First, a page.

Figure 1: “Pro-Choice” score for U.S. Senators in 114th Congress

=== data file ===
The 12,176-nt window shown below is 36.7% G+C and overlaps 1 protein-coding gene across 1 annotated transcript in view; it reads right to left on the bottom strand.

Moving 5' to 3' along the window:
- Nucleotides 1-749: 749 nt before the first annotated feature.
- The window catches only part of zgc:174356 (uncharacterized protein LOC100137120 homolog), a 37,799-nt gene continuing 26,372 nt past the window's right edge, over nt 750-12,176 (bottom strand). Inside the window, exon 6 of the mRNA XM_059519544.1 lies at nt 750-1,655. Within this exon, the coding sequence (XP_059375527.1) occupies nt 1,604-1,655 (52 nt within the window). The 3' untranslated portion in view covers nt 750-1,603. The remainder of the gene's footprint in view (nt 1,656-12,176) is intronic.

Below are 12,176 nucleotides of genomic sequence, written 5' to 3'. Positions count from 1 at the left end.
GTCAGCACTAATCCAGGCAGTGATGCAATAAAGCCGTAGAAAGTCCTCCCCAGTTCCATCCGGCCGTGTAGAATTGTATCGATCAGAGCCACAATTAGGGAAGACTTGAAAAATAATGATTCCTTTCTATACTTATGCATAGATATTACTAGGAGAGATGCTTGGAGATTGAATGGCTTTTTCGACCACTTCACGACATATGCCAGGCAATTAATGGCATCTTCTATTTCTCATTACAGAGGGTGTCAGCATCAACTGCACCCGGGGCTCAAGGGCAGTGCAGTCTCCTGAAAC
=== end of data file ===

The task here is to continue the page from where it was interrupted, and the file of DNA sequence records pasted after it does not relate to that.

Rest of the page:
In the Senate in 114th Congress, there is no significant variations among members’ “Pro-Choice” scores. Only two Democratic Senators have a non-200 “Pro-Choice” scores, and only three Republican Senators have a non-zero “Pro-Choice” score. Senator Lisa Murkoswki (R-AK) received 66% from NRLC because of her vote in favor of “Collins Amendment to preserve funding for Planned Parenthood” to H.R. 3762, the budget reconciliation bill introduced to repeal Patient Protection and Affordable Care Act in 2015. Senator Susan Collins (R-ME) received 25% from NRLC for her vote against H.R. 36, Pain-Capable Unborn Child Protection Act (see Footnote 3), her vote for her own amendment to H.R. 3762, as well as her vote against the final passage of H.R. 3672, which Sen. Murkowski voted for. However, Sen. Collins voted against an amendment provided by Sen. Patty Murray (D-WA) to provide 1 billion in funding for Planned Parenthood, giving her 25 points for NRLC. Senator Mark Kirk (R-IL) voted against NRLC positions in all four votes, including for the Murray amendment, becoming the only Republican receiving a perfect pro-choice score of zero. For Democrats, Sen. Joe Manchin (D-WV) voted for H.R. 36, against Murray amendment, against preserving funding for Planned Parenthood, but against the final passage of H.R. 3762, earning him a NRLC score of 75. Another senator, Sen. Joe Donnelly (D-IN) earned a NRLC score of 25 for voting in favor of H.R. 36, but against NRLC positions for the remaining bills. Some Republican Senators broke with leadership in voting against defunding Planned Parenthood in 2015, which is a position NARAL favors in its scorecard. This includes Sen. Rand Paul (R-KY), Sen. Ben Sasse (R-NE), Sen. Mark Kirk (R-IL), Sen. Lisa Murkowski (R-AK), and Sen. Susan Collins (R-ME). Sens. Murkowski and Collins received 50 on NARAL for some other votes in favor of their positions, and Sen. Kirk received 80. Sen. Joe Donnelly (D-IN) received 45 from NARAL, for his votes against NARAL positions four times out of seven. Sen. Bob Casey (D-PA), who has a perfectly zero NRLC score, received three strikes from NARAL and earned himself a score of 60. Sen. Joe Manchin (D-WV) received zero from NARAL in 2015. However, every single Democratic Senator received 100 from NARAL in 2016 and every Republican received zero. This result is indicative that although Senators sometimes break rank with party leadership in voting in favor/against some issues in abortion, they are unlikely to break rank at all times (indicative of Manchin’s 0 in 2015 and 100 in 2016).